After the central government put out a circular on November 4, banning foreigners from availing surrogacy in India, a group of surrogate mothers appealed the apex court, calling the change “discriminatory”, “having projected surrogacy in a very negative light”.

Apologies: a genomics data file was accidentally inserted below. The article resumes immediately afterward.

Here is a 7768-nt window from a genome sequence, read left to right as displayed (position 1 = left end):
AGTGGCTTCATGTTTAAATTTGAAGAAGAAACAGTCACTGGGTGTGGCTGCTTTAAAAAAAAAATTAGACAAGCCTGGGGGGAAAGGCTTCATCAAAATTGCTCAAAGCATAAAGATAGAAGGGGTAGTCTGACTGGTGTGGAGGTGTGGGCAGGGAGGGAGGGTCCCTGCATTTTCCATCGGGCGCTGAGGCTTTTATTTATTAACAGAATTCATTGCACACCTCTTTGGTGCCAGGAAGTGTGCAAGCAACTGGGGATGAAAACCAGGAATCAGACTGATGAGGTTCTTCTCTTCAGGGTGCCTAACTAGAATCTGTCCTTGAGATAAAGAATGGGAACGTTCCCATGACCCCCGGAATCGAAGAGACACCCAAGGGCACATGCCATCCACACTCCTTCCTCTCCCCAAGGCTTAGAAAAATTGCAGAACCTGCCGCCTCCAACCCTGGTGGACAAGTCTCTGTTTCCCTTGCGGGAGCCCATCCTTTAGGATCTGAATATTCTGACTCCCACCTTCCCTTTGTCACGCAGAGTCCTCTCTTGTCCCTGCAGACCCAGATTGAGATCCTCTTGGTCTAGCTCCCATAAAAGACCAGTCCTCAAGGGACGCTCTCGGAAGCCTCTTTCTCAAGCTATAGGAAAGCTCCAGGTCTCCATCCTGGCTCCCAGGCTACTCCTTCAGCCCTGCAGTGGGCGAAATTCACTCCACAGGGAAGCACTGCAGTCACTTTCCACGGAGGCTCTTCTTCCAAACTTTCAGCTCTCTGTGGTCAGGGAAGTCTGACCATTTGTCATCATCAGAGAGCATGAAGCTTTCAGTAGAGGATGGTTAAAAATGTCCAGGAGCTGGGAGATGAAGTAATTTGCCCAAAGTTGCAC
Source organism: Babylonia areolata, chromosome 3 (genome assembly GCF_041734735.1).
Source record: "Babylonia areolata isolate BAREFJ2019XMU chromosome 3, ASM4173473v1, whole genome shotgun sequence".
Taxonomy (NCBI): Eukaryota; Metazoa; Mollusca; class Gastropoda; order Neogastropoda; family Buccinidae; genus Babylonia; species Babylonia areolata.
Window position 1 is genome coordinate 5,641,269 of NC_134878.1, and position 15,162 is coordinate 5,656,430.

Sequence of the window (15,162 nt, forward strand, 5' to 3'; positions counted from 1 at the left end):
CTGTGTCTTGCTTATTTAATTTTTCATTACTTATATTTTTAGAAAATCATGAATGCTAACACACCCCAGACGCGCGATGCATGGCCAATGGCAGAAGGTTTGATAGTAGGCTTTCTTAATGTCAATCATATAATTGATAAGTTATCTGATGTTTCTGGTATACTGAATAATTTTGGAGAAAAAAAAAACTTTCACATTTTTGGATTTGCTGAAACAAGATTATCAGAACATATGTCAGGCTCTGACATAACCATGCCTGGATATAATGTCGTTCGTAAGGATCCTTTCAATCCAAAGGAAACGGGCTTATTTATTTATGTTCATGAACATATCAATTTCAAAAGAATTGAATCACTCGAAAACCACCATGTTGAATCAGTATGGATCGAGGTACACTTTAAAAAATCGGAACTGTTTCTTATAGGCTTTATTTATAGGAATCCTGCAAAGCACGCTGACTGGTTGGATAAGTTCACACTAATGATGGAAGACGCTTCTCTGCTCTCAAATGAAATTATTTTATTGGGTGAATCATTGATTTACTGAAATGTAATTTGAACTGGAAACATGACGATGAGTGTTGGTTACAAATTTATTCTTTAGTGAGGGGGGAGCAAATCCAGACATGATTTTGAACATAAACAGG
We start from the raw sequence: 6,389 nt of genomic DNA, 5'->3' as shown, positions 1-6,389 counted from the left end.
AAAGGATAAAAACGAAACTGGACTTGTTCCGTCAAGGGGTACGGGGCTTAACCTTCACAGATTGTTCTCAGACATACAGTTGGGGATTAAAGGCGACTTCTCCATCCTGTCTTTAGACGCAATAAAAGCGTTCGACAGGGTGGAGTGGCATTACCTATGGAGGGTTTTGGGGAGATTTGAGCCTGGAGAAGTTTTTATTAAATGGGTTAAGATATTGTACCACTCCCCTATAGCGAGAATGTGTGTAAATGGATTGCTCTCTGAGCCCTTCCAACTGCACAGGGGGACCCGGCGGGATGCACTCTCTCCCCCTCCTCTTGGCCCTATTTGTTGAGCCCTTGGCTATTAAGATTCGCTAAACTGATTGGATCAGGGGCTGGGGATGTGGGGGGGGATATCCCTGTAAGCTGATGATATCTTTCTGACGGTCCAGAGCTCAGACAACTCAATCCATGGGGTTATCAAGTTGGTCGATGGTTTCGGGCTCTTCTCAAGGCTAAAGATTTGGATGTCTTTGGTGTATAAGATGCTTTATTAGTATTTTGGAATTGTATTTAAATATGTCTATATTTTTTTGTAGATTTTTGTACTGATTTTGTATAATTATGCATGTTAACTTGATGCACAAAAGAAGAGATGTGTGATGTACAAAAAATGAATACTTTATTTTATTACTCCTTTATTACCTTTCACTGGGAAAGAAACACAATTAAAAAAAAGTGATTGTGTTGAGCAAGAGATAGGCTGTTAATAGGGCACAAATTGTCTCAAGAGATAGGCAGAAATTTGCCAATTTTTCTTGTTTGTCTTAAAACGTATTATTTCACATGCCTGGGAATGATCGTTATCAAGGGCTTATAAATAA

The means to build a house, send children to good schools, make sure their future is secure, earn a proper living –these were the motivations of the six women who approached the Supreme Court appealing the proposed new restrictive surrogacy laws in the country, that would crack down on the vast commercial fertility industry. Speaking to dna, four of the six women vocally opposed these laws, saying that they were happy with the services they provided, the returns they got, yet no one would hear them out.After the central government put out a circular on November 4, banning foreigners from availing surrogacy in India, a group of surrogate mothers appealed the apex court, calling the change “discriminatory”, “having projected surrogacy in a very negative light”. In the petition filed to the court, the women said that it cannot be “equated that surrogates are ready to rent their wombs at any costs or for any reasons.” They argued that the existing Assisted Reproductive Technology (ART) guidelines were “sufficient” to check the well being of the surrogates, and had “ethical binding” on clinics. Prabha*, Anu*, Sabina*, Saba*, currently work with SCI healthcare, whose team, led by Dr Shivani Sachdev Gour, on their website claim to be “one of the largest and most experienced IVF/surrogacy providers in India”. They claim that on hearing about the ban on foreigners in the news, they banded together and approached their handler at SCI to do something about it. Thus they got in touch with lawyers Vishnu Sharma and Radhika Thapar, to file the appeal on their behalf.<!– Dna_Article_Middle_300x250_BTF –>Speaking to dna at the SCI office, all four stated that their current lives were far better because of surrogacy. From working 12-hour thankless shifts in factories to eke out a basic living, to being able to live with their families and have all needs provided for, all four said they were happy with their lot. “And we can help other families become parents, that makes us feel good,” said Sabina, who was a surrogate for an American couple two years ago, and has come back for a second round.Saba recounted her long unending shifts at a factory in Delhi’s industrial area. As did Prabha, who too worked in a factory doing “packing” work. “We couldn’t be with our children all day long. Where would we leave them? You don’t know where they’ve been,” said Prabha, who now has both her daughters and her husband living with her in a surrogate home provided by the clinic. All four live in individual rooms in this home, along with their families, near the clinic with a “social worker” who takes care of them. They receive Rs3.5 lakh for the surrogacy, and pay no rent or bills. “The kind of medical care we get now, with regular check ups, we didn’t have when we had our own children,” said Sabina. “They give us a check-up even if we have a cough and we don’t have to pay for any of our medicines,” added Saba. “People have been saying we have been forced or tricked into this. Media has been writing false stories about us,” said Saba. “But I would like to come back again after a few years to have another baby. We’re doing this on our own and our husbands and families support us.”*Names changed to protect identity We are happy: Sabina All four claimed to have a thorough knowledge of what they’d taken on, and said that the clinic had helped them understand all the entire procedure and all that it entailed. Said Sabina, “If other women are being forced into surrogacy at other places, we’ll raise our voices for them. But we are happy with what we’re doing and the government shouldn’t stop this work.”